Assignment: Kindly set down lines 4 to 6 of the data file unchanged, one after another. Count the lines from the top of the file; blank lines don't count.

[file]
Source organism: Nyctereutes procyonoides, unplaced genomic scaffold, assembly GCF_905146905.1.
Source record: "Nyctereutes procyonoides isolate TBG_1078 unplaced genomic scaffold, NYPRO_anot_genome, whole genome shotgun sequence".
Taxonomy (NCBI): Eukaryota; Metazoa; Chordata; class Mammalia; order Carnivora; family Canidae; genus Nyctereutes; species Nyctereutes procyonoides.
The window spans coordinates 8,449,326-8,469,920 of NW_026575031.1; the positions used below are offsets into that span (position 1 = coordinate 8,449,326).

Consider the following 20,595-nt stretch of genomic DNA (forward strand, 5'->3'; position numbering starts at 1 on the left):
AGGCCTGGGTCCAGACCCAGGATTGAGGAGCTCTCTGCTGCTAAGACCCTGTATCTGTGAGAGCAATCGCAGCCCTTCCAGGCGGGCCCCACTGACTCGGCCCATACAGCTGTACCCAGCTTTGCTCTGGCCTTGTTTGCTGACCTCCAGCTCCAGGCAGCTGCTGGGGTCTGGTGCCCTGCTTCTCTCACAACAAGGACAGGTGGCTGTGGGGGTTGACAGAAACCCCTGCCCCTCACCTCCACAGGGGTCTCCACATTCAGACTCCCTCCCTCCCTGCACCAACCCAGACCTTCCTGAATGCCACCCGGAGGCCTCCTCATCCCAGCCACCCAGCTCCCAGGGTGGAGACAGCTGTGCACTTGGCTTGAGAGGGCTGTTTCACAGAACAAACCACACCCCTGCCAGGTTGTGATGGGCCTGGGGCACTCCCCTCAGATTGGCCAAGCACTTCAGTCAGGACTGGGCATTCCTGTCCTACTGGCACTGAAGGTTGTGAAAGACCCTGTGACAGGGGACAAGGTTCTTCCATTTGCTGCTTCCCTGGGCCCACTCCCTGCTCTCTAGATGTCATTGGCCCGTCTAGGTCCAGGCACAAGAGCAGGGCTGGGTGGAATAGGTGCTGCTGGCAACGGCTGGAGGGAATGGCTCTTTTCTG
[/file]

The window spans coordinates 8,449,326-8,469,920 of NW_026575031.1; the positions used below are offsets into that span (position 1 = coordinate 8,449,326).

Consider the following 20,595-nt stretch of genomic DNA (forward strand, 5'->3'; position numbering starts at 1 on the left):
AGGCCTGGGTCCAGACCCAGGATTGAGGAGCTCTCTGCTGCTAAGACCCTGTATCTGTGAGAGCAATCGCAGCCCTTCCAGGCGGGCCCCACTGACTCGGCCCATACAGCTGTACCCAGCTTTGCTCTGGCCTTGTTTGCTGACCTCCAGCTCCAGGCAGCTGCTGGGGTCTGGTGCCCTGCTTCTCTCACAACAAGGACAGGTGGCTGTGGGGGTTGACAGAAACCCCTGCCCCTCACCTCCACAGGGGTCTCCACATTCAGACTCCCTCCCTCCCTGCACCAACCCAGACCTTCCTGAATGCCACCCGGAGGCCTCCTCATCCCAGCCACCCAGCTCCCAGGGTGGAGACAGCTGTGCACTTGGCTTGAGAGGGCTGTTTCACAGAACAAACCACACCCCTGCCAGGTTGTGATGGGCCTGGGGCACTCCCCTCAGATTGGCCAAGCACTTCAGTCAGGACTGGGCATTCCTGTCCTACTGGCACTGAAGGTTGTGAAAGACCCTGTGACAGGGGACAAGGTTCTTCCATTTGCTGCTTCCCTGGGCCCACTCCCTGCTCTCTAGATGTCATTGGCCCGTCTAGGTCCAGGCACAAGAGCAGGGCTGGGTGGAATAGGTGCTGCTGGCAACGGCTGGAGGGAATGGCTCTTTTCTG